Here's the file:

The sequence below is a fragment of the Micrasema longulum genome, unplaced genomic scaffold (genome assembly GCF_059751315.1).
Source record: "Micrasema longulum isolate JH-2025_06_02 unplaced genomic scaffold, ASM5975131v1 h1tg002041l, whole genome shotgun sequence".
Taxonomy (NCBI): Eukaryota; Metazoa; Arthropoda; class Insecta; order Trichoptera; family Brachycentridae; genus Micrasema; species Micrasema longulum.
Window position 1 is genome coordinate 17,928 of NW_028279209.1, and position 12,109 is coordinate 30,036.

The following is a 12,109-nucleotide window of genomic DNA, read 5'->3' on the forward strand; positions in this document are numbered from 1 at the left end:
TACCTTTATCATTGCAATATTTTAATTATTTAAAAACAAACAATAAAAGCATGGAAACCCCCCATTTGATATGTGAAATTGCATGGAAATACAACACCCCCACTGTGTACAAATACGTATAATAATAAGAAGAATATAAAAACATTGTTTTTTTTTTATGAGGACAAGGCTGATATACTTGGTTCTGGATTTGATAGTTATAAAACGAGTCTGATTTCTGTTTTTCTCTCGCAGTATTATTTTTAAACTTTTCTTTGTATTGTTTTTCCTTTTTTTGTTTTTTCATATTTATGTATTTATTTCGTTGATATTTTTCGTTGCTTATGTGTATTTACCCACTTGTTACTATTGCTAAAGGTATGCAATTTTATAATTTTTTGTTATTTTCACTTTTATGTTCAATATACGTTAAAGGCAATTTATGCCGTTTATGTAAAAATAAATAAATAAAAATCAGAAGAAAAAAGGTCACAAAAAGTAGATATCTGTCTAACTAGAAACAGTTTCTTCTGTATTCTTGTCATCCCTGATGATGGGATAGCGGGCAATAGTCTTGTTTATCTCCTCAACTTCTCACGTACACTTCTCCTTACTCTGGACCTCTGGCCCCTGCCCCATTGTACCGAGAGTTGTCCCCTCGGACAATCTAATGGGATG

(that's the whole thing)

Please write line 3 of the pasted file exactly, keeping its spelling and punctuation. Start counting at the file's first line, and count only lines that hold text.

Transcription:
Taxonomy (NCBI): Eukaryota; Metazoa; Arthropoda; class Insecta; order Trichoptera; family Brachycentridae; genus Micrasema; species Micrasema longulum.